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The Curious Case of Declining Voters in the 2024 Elections

Context:

It is widely accepted that in a developing and growing country like India, the prices of essential goods, population, GDP, agricultural production, and professionals’ salaries generally increase every year. While the rate of increase may vary each year, the absolute numbers typically rise, except under exceptional circumstances. Similarly, the total number of people who vote in an election is expected to increase over a five-year election cycle.

Relevance:

GS2-

  • Elections
  • Representation of People’s Act

Mains Question:

In nearly one-third of all constituencies in the 2024 election, the total absolute number of voters declined vis-à-vis the 2019 election. How does the absolute number of voters differ from voter turnout percentages and what can be the possible reasons behind a decline in the absolute number of voters? (15 Marks, 250 Words).

Rise in the Number of Voters:

  • This is due to India’s growing population and the increasing number of individuals reaching the voting age of 18 each year, barring any rare demographic disaster that causes higher death rates or mass emigration.
  • Therefore, the total number of voters in a constituency in 2024 should be higher than in 2019. Although voter turnout percentages may fluctuate between elections, the actual number of voters generally rises between two five-year election cycles in India.
  • Hence, it is intriguing that in nearly one-third of all constituencies in the 2024 election, the total number of voters decreased compared to the 2019 election. An analysis of 427 constituencies up to Phase 5 shows that in 115 (27%) constituencies, fewer people voted than in 2019.
  • This decline in total voters across such a significant number of constituencies is almost unprecedented in India’s electoral history.

The Absolute Number of Voters and Voter Turnout Percentages:

  • It is important to note that this analysis concerns the absolute number of voters, not voter turnout percentages. While there is much focus on voter turnout percentages in the ongoing election, these percentages are insufficient for cross-election comparisons.
  • This is because turnout percentage depends on the total number of electors on the electoral rolls, which varies based on the number of new voters registered and the removal of deceased or emigrated voters.
  • These factors can vary significantly from election to election, depending on the thoroughness of the electoral roll cleaning by the Election Commission.
  • Therefore, the more meaningful and intuitive measure for comparison is the change in the total number of people who actually voted across elections.

Analysing Statistics:

  • By Phase 5, over 505 million people had voted in the 2024 election compared to 485 million in 2019, marking an increase of just 4%.
  • In contrast, the 2019 election saw a 12% increase in total voters in the same constituencies compared to 2014.
  • This indicates a significant decline in the growth of total voters in the current election compared to previous ones.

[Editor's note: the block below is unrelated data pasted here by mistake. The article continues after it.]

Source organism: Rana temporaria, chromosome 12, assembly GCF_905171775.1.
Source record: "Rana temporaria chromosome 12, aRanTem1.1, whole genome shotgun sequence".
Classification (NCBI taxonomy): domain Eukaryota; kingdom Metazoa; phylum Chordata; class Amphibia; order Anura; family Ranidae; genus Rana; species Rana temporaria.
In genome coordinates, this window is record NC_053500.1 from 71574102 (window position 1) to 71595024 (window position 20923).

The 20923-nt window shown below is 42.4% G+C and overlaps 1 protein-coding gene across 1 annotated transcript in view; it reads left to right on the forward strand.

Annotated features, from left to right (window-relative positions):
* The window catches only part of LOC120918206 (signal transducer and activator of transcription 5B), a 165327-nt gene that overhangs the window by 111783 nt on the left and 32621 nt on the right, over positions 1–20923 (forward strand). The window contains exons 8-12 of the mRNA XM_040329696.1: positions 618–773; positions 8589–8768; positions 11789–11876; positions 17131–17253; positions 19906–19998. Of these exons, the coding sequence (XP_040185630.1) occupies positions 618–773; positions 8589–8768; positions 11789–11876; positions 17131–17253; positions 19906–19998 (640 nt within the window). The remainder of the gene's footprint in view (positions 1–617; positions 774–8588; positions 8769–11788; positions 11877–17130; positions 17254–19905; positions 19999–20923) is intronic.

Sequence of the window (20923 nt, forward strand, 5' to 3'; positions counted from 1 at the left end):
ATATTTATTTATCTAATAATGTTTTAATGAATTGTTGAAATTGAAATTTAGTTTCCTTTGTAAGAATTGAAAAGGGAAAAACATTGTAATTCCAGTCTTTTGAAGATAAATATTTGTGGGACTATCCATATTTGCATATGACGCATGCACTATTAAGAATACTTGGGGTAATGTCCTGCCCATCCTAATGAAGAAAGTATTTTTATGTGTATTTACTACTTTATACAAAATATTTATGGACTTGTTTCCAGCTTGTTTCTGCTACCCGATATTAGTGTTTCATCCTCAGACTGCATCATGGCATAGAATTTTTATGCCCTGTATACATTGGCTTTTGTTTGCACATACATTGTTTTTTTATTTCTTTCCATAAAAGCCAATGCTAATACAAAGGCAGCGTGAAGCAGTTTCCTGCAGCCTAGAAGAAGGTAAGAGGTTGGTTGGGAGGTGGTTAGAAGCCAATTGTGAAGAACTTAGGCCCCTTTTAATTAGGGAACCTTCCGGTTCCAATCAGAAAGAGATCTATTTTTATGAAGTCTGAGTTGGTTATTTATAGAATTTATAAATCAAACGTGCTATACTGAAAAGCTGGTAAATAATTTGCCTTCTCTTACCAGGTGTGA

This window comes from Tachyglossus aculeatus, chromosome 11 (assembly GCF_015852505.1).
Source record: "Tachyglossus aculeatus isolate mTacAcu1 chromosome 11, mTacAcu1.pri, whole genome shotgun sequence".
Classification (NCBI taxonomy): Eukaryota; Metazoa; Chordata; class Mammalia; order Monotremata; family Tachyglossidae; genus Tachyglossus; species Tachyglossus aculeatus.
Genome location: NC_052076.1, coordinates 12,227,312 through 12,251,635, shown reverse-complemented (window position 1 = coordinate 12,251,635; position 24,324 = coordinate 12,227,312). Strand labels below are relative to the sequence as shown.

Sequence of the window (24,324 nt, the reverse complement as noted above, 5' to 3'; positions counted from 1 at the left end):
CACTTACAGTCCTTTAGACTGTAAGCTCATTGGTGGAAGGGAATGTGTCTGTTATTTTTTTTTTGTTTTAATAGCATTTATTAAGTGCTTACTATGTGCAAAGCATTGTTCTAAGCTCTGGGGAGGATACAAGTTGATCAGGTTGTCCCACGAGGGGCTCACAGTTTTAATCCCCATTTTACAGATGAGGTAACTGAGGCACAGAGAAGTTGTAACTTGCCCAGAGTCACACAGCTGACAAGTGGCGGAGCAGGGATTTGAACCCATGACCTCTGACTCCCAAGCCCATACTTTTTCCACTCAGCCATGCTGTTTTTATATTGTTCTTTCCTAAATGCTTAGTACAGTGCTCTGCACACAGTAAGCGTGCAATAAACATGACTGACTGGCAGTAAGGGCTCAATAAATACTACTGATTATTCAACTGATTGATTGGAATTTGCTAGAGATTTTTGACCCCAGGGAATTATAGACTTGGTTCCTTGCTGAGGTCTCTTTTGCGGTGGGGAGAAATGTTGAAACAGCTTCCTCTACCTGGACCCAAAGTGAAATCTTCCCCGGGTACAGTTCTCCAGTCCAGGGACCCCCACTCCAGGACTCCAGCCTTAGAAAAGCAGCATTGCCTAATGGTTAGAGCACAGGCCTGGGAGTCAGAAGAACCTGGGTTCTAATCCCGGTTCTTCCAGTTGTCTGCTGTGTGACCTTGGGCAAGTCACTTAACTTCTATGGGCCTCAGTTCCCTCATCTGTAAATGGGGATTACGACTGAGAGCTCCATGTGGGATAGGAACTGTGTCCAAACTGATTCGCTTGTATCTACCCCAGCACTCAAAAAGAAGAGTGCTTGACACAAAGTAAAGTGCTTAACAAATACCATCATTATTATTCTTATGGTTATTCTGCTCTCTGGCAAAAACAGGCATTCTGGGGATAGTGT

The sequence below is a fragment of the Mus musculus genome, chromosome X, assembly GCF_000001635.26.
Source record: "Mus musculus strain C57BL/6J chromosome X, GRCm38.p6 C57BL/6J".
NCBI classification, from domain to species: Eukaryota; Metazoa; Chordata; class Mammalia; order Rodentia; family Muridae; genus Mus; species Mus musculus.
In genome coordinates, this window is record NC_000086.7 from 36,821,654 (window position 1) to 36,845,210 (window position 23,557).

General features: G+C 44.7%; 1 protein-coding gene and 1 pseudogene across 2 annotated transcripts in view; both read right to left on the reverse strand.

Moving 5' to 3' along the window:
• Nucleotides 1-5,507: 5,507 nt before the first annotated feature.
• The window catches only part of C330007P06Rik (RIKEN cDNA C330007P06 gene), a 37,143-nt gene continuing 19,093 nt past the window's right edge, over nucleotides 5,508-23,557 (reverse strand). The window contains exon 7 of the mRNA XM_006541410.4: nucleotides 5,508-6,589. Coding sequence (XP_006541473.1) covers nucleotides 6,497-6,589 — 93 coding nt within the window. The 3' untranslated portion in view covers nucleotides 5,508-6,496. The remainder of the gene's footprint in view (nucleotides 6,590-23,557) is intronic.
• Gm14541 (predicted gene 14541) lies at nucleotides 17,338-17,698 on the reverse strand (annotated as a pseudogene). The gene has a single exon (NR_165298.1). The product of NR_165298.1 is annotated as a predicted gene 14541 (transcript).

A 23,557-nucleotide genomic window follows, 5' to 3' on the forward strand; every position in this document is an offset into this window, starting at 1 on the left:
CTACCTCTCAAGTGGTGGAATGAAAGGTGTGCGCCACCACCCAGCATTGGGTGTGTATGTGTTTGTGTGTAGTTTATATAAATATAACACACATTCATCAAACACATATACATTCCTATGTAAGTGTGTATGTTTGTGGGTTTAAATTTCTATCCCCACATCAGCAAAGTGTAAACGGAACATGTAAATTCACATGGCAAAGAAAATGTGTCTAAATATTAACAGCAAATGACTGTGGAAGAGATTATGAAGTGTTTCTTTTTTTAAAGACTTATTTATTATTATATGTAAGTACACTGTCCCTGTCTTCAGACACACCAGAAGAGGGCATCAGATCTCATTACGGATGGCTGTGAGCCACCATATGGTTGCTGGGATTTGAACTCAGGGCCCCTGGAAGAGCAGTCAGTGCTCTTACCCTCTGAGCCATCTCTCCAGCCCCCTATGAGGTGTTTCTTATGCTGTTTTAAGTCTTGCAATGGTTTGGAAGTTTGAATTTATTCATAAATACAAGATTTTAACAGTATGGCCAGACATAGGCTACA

• The most puzzling finding is that in 115 constituencies, the total number of voters decreased from 2019, which is unusual in a growing country like India. To provide context, none of these constituencies saw a decline in total voters in 2014, and only 19 did in 2019.
  • The question is how could so many constituencies experience such a dramatic drop in total voters. Even if one excludes small states and Union Territories that might skew the analysis, the result remains the same: in one-third of all constituencies, the total number of voters declined compared to 2019.
  • Most of the constituencies with a decline in total voters are in six states: Kerala, Madhya Pradesh, Rajasthan, Tamil Nadu, Maharashtra, and Uttar Pradesh.

Reason Behind the Change in Total Voters:

  • The change in total voters from the previous election primarily depends on three factors: the number of new eligible voters, the number of voters who have emigrated, and the percentage of eligible voters who turn out to vote.
  • It is unlikely that there was an unexplained drop in the number of eligible voters, as this typically follows broader population trends.
  • It is also improbable that there was a sudden, significant increase in emigration from these 115 constituencies due to economic or other reasons, especially since none of these constituencies experienced a decline in total voters in either the 2014 or 2019 elections.
  • Therefore, the most logical explanation is a substantial decline in voter turnout, leading to a reduction in the total number of voters compared to 2019.
  • This raises the question of why there is a decline in voter turnout in a significant number of constituencies that the Opposition won in 2019 or is expected to strengthen in 2024.
  • Was the reduced turnout voluntary, or was there implicit coercion? If it was voluntary, what demographic or other factors could explain such a large and sudden drop in turnout in so many constituencies in states that are considered pivotal for the 2024 elections?
  • It cannot be attributed to voter apathy early in the election cycle, as the share of constituencies with a decline in total voters from 2019 fluctuates across different phases of the election.

Conclusion:

It is rare in the Indian context for constituencies to see a decline in the absolute number of voters between two five-year election cycles. However, nearly one-third of all constituencies experienced such a decline in 2024 compared to 2019. An explanation in this regard by the Election Commission can provide an explanation to this mysterious trend.


June 2024
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